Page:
Saturday, 30 November 2013

Thank God For Little Pleasures - XXI


After Apple Picking

My long two-pointed ladder's sticking through a tree
Toward heaven still,
And there's a barrel that I didn't fill
Beside it, and there may be two or three
Apples I didn't pick upon some bough.
But I am done with apple-picking now.
Essence of winter sleep is on the night,
The scent of apples: I am drowsing off.
I cannot rub the strangeness from my sight
I got from looking through a pane of glass
I skimmed this morning from the drinking trough
And held against the world of hoary grass.
It melted, and I let it fall and break.
But I was well
Upon my way to sleep before it fell,
And I could tell
What form my dreaming was about to take.
Magnified apples appear and disappear,
Stem end and blossom end,
And every fleck of russet showing clear.
My instep arch not only keeps the ache,
It keeps the pressure of a ladder-round.
I feel the ladder sway as the boughs bend.
And I keep hearing from the cellar bin
The rumbling sound
Of load on load of apples coming in.
For I have had too much
Of apple-picking: I am overtired
Of the great harvest I myself desired.
There were ten thousand thousand fruit to touch,
Cherish in hand, lift down, and not let fall.
For all
That struck the earth,
No matter if not bruised or spiked with stubble,
Went surely to the cider-apple heap
As of no worth.
One can see what will trouble
This sleep of mine, whatever sleep it is.
Were he not gone,
The woodchuck could say whether it's like his
Long sleep, as I describe its coming on,
Or just some human sleep.

Robert Frost

Wednesday, 20 November 2013

Faiz - A Translation




This past night your memory slowly wandered into my heart,
As the Spring slowly comes over a forlorn ruin,
As the breeze slowly treads through deserts,
As the sick, for no reason known, feel good.


Faiz Ahmed Faiz.

Friday, 15 November 2013

Where Auburn Chinars Stand Tall - a poem

The leaves have begun to fall 
So drift gently towards the earth 
Where to us appear like knaves 
And dance upon wind's sad sails.
The colours in them, of mirth 
Of gold, like golden roads paved
Where auburn Chinars stand tall 
Overlooking the city's lost lakes.
From Dargah the tidings come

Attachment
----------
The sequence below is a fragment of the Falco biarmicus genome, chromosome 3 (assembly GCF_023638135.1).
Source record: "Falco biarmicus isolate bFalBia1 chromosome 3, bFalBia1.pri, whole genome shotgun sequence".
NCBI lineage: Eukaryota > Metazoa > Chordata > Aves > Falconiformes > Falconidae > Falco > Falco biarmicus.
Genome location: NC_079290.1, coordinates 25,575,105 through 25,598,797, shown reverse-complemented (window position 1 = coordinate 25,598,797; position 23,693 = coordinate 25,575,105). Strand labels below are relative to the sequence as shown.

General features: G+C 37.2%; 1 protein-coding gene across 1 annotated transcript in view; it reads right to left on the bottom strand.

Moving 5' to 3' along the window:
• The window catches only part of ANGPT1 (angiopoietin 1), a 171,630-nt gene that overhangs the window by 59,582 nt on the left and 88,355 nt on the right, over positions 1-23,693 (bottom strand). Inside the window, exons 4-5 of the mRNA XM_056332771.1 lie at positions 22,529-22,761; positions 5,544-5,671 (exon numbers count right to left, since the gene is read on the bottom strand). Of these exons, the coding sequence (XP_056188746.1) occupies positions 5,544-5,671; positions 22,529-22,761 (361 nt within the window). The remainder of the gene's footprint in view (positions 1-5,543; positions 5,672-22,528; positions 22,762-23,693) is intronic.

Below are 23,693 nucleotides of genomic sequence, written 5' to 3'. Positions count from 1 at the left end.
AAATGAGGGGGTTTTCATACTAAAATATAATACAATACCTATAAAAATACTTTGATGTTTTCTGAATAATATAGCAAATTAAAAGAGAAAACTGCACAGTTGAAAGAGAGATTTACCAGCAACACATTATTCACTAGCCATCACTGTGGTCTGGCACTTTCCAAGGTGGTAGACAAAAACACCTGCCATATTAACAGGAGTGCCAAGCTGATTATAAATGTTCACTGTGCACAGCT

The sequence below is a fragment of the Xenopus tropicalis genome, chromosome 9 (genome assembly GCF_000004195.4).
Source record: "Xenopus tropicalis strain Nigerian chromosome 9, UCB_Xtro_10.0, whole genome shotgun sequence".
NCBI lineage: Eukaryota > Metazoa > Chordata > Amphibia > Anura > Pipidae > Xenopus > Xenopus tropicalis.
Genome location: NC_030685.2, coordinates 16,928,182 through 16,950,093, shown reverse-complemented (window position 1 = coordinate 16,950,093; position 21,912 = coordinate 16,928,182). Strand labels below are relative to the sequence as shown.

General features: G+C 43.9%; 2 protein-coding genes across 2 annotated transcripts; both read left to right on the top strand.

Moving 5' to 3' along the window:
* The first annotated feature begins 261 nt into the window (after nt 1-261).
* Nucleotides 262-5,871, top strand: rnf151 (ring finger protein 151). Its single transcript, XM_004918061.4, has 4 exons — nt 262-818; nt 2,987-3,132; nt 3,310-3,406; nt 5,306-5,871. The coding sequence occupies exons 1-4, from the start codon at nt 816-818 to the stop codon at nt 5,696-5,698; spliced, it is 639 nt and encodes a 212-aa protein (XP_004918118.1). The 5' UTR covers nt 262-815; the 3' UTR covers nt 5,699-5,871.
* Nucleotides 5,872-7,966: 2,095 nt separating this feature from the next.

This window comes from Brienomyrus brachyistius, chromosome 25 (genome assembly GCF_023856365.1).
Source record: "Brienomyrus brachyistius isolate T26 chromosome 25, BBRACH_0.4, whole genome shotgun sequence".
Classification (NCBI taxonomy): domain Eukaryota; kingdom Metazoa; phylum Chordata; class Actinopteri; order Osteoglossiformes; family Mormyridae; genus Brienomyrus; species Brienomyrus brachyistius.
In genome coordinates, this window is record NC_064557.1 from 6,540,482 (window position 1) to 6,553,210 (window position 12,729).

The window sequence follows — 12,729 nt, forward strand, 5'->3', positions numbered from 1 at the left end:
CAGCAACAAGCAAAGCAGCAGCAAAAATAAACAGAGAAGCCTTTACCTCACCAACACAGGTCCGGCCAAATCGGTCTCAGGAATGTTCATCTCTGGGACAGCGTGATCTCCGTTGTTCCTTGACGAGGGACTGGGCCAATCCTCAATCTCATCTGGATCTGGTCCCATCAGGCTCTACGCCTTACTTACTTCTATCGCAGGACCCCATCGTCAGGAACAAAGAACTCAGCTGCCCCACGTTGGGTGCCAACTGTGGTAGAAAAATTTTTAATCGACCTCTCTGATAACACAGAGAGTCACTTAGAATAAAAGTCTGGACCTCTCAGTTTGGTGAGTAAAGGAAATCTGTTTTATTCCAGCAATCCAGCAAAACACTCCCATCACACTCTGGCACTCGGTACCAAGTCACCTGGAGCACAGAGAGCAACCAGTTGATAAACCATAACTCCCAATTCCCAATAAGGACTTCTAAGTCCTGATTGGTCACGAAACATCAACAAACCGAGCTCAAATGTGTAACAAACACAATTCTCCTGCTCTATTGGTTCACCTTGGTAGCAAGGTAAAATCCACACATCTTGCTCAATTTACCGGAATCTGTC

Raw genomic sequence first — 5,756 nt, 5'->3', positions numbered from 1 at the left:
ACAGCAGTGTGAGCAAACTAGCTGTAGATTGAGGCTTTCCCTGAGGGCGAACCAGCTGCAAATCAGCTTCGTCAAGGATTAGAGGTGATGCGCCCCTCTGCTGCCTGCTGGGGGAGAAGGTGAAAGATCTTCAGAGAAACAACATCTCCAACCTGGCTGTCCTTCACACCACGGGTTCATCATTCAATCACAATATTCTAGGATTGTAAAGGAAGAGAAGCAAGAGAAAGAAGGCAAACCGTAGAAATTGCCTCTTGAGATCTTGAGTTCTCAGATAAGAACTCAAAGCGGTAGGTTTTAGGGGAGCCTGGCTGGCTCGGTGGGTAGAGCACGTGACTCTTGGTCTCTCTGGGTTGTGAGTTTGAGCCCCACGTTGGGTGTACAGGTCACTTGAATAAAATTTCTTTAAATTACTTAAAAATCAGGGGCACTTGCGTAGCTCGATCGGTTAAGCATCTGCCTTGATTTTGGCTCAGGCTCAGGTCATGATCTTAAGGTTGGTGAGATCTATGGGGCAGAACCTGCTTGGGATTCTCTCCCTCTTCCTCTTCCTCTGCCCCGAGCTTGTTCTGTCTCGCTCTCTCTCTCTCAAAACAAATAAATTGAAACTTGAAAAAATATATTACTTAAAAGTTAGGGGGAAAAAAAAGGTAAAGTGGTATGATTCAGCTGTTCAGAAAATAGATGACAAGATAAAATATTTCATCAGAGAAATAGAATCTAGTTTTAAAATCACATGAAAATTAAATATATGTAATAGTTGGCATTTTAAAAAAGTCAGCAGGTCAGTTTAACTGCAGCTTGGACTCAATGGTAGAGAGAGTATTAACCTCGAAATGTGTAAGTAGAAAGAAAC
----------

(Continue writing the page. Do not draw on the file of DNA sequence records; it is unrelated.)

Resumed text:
They carry a certain green leaf
Like a certain dream floating 
Hanging on to the last of hopes
Among the shades of glee
Green, and gold and autumn.
I write hope on the grey skies
With this fall's glowing red
For hope is the hue of Prayer
Which one day will be answered
And the birds that've been held for long
Will spread their wings and fly away
Like the leaves in this autumn's way.


(c) Rich Autumns

Tuesday, 5 November 2013

A Creamy Interlude

Kashmir gave Wazwan to the world. Kashmiris have tried with varying degree of success to replicate its complicated, time taking stews almost everywhere. There is also a secretly held belief that wazwan cannot be prepared anywhere other than Kashmir, that wazwan prepared anywhere else is phony and faux, and all that is bordering on dangerous fanaticism.
Traditional it is, but Kashmir is not generally resistive to culinary diversity. And if anything has been adapted into Kashmiri lifestyle better than the pointless pineapple-and-cherry-thing in wazwan it is the pastry cake! We are big about bakery anyway. There isn’t one decent bakery in Srinagar which hasn’t got its set of regulars. There are some bakeries which have become landmarks. There are some that have history running through them.
Two decades ago, in the terrible nineties, pineapple pastries were quite the vogue. No elite party was complete without them. The pastry itself was a simple affair – in fact, no more than a miniature layered cake – two layers of whipped cream between cake and a triangular piece of pineapple at the top. These pastries were the currency of social gatherings, being exchanged on every occasion deemed worthy. Every student passing out of class tenth would get at least a dozen of these from some close relative. Not-so-close relatives simply (and rather indifferently) turn up with a bundle of plain cakes. Every wedding would see a large round copper tray, majma, carrying pineapple pastries on saucers painstakingly placed by some aunt with a flower-like name. (Almost all families in Kashmir have at least one lady nicknamed Lily or Rosy for no special reason).
Towards the end of nineties, quite suddenly, the wazwan became more extravagant than was warranted, even dramatic – food servings increased to proportions they were not intended and the whole affair became messier and dearer. When the wasteful wave subsided, things came back to normal. The humble pineapple pastry too gained a few layers like an obese drunkard, wobbly at the top. Somebody, around that time, had the genius of adding a cherry too next to the pineapple wedge. And even though it did nothing to improve the taste and looked like an overlooked grammatical error the trend caught on. In the “Bakery” section, nineties were the time of cream rolls and cream puffs. Coconut macaroons and bite sized biscuits with a jam smeared centre. As the nineties rolled out, the pine apple pastry fell out of favour. Its richer patrons shifted to richer options – like the black forest which after much experimentation was perfected in a Srinagar bakery with the correct amount of shavings.
Like all things, pineapple pastries outlived their fanciful trend. Today the humble looking pastry sits next to its more glamorous successors. The bakers in Srinagar have been quick to introduce truffles and trifles and a whole range of products around walnuts. (In one case, there was also a carrot cake which didn’t quite serve the purpose of anything.) All this, while the greater debate still is: whether the price hike in girdah is justified!